Environmental Groups Sue Over Project in the Boise National Forest

Monday marked the filing of a suit in the District of Idaho against defendants Tawnya Brummett (Boise National Forest Supervisor), Randy Moore (Chief of the United States Forest Service), and the United States Forest Service by plaintiffs Wildlands Defense, Alliance for the Wild Rockies, Native Ecosystems Council, and Yellowstone to Uintas Connection. The complaint for injunctive and declaratory relief was filed in response to a decision notice made regarding the Sage Hen Integrated Restoration Project (the Sage Hen Project, or the project).

The complaint was filed to challenge the Sage Hen Integrated Restoration Project (the Sage Hen Project) Decision Notice, which was signed by defendant Brummett in April. It also challenges the project’s associated Environmental Assessment, its accompanying Finding of No Significant Impact, the Forest Service’s Biological Assessment, and lastly the U.S. Fish and Wildlife Service’s Biological Opinion and Concurrence.

According to the decision made concerning the Sage Hen Project, logging projects will be authorized over 19,900 acres of the Boise National Forest. Further, the decision outlines 11,200 acres that “could receive hazardous fuels reduction and non-commercial thinning.” The effects of the decision will play out in an area that is designated as critical habitat for bull trout, which has been protected under the Endangered Species Act (ESA) since 1999.

The plaintiffs assert their belief that the Forest Service is “attempting to authorize any and all of these activities throughout nearly the entire Project area.” They add that the project lacks organization, as any treatment can be applied to any area in which the Project is already underway and cannot be challenged by the public, as the objection period has passed. The plaintiffs claim that “this action essentially takes a knife to the heart of NEPA’s (National Environmental Policy Act) protections regarding public participation in agency action.”

The plaintiffs also posit that the decision and its supporting documents constitute express violations of NEPA due to the defendant’s failure to prepare an EIS, or Environmental Impact Statement. The defendants claim that they do not consider the Sage Hen Project to be a “major federal action significantly affecting the quality of the human environment,” which the plaintiffs reject based on the sheer size, scale, and timing of the project. The defendants have provided that the Sage Hen Project will be monitored by condition-based management. The plaintiffs argue that this essentially means that “the Forest Service authorized the Project before identifying specific locations” for their activities, an approach which does not meet NEPA requirements.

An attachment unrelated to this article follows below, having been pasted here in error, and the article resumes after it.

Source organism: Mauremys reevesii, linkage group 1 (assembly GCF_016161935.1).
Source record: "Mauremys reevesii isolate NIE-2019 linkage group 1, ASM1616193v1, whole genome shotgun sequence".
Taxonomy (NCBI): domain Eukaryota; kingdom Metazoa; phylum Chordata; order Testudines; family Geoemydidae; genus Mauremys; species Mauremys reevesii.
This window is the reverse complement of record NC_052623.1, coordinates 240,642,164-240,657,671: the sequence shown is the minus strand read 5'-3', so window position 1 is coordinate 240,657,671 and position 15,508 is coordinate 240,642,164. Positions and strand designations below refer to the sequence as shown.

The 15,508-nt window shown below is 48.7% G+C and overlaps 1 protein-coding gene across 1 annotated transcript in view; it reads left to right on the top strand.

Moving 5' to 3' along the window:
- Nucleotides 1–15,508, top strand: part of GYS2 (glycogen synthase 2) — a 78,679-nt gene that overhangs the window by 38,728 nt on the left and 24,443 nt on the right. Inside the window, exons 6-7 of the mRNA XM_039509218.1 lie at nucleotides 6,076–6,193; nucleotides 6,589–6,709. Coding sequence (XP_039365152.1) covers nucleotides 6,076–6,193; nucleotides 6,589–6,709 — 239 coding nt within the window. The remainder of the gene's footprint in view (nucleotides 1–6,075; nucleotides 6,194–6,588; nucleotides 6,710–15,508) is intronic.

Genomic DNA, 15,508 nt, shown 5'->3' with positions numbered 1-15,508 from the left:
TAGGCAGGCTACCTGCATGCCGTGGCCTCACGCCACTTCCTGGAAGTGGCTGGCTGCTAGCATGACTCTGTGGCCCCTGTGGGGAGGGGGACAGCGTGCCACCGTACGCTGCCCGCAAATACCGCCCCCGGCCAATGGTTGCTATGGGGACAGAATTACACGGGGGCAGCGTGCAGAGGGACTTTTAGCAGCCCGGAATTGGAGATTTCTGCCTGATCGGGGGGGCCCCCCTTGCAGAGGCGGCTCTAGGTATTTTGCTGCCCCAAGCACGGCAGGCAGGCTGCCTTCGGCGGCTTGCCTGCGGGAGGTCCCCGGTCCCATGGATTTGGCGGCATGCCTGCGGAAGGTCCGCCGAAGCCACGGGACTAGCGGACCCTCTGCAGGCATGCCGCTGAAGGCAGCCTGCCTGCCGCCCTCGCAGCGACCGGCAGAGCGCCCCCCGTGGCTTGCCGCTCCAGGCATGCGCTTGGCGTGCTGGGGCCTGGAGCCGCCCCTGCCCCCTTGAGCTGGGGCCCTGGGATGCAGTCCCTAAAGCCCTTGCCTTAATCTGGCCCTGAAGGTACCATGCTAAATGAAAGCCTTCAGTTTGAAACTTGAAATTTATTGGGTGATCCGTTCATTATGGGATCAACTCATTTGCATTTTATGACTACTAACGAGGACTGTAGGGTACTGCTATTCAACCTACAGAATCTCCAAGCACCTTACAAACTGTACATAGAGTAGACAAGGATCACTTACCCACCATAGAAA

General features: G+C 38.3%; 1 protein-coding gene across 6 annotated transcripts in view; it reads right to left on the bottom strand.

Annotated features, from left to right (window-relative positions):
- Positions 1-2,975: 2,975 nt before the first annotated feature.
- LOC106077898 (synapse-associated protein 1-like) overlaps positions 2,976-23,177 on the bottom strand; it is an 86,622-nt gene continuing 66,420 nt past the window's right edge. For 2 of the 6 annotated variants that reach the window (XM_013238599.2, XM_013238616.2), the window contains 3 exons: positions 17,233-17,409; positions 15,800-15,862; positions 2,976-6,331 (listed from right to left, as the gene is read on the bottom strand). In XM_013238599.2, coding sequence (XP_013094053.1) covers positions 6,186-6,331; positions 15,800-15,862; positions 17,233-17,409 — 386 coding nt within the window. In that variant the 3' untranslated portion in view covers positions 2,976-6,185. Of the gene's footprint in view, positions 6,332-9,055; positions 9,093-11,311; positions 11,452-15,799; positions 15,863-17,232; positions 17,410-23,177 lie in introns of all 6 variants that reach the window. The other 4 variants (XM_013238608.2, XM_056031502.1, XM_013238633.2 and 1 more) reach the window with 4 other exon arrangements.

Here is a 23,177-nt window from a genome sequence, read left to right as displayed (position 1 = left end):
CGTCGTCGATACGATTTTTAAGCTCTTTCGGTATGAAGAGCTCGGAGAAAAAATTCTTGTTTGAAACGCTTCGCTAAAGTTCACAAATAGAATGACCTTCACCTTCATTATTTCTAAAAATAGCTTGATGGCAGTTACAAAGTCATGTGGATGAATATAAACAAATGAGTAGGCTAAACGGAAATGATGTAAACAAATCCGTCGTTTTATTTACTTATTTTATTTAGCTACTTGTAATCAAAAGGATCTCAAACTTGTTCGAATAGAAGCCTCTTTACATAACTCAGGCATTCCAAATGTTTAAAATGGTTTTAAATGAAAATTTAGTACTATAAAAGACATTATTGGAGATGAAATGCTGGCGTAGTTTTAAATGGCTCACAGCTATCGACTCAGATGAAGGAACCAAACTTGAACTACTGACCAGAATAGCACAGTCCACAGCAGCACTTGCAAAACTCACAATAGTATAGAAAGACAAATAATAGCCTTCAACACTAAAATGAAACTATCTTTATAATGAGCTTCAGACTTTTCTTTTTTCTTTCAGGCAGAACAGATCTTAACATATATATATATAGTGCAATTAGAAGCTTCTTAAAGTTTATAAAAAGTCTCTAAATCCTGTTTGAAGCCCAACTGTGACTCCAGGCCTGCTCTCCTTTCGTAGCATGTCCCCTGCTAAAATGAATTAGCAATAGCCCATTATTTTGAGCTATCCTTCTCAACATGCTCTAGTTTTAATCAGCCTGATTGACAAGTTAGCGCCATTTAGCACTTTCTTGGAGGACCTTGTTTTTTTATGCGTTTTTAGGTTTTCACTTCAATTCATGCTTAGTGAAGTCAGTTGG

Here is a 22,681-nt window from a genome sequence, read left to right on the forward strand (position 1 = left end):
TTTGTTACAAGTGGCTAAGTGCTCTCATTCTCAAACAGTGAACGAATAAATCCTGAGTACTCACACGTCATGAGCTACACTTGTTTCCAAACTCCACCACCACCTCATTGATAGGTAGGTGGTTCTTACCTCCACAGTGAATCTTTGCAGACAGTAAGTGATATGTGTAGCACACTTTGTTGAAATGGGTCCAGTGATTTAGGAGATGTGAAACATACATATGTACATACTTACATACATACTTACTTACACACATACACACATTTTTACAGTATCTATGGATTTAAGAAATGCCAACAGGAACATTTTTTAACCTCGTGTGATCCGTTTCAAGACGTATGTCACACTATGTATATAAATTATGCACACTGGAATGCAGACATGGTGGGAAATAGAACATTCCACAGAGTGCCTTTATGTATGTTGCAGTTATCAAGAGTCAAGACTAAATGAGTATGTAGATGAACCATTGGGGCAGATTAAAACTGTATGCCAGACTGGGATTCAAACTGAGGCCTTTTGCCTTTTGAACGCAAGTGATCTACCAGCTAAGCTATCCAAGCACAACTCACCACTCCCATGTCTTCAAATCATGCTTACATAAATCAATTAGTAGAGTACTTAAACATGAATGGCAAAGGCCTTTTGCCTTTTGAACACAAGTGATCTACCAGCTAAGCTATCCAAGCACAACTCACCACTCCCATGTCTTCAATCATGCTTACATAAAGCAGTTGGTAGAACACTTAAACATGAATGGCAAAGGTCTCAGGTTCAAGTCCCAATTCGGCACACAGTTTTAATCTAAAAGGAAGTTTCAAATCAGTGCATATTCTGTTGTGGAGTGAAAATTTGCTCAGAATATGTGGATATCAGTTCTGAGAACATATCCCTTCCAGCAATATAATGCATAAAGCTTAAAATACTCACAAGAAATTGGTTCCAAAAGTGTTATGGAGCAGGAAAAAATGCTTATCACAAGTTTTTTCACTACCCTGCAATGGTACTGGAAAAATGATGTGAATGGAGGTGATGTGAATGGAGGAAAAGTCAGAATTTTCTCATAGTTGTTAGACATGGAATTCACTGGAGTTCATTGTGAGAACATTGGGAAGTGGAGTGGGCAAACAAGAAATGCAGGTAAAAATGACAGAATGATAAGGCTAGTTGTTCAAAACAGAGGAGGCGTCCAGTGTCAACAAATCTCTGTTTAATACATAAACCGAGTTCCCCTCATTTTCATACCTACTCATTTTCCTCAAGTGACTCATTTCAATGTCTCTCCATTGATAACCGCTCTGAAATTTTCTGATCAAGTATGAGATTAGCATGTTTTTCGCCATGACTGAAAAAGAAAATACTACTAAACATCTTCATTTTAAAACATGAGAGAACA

Ultimately, the decision and its supporting documents were determined to be inadequate by the plaintiffs because they do not identify the actions that the Forest Service will take for the project, they do not detail the vegetation and wildlife that will be affected, they do not describe the anticipated impacts of the proposed landscape-scale vegetation treatment, and lastly, they do not detail planned mitigation measures. They also believe that the public was deprived of a proper time period by which to comment on the Project.

The Sage Hen Project will allegedly have widespread negative effects, including “vegetative and biological communities that will be harmed by the logging, forest thinning, and burning activities.” Further, the plaintiffs maintain that “native species will suffer extreme habitat loss due to the Project, and the prescribed burns across most of the Snowbank Inventoried Roadless Area will cause irreversible impacts to wildlife.”

The complaint cites violations of NEPA and APA, failure to prepare an EIS, failure to disclose and analyze environmental impacts and failure to consider project alternatives. The plaintiffs are seeking favorable judgements on the NEPA and APA violations, an order reversing the project under claims that it is arbitrary, capricious, an abuse of discretion, and not in accordance with the law, an order requiring the defendants to comply with NEPA and APA in all aspects, preliminary and permanent injunctive relief, litigations fees, and any other relief deemed proper by the Court.

The plaintiffs are represented by Brian Ertz.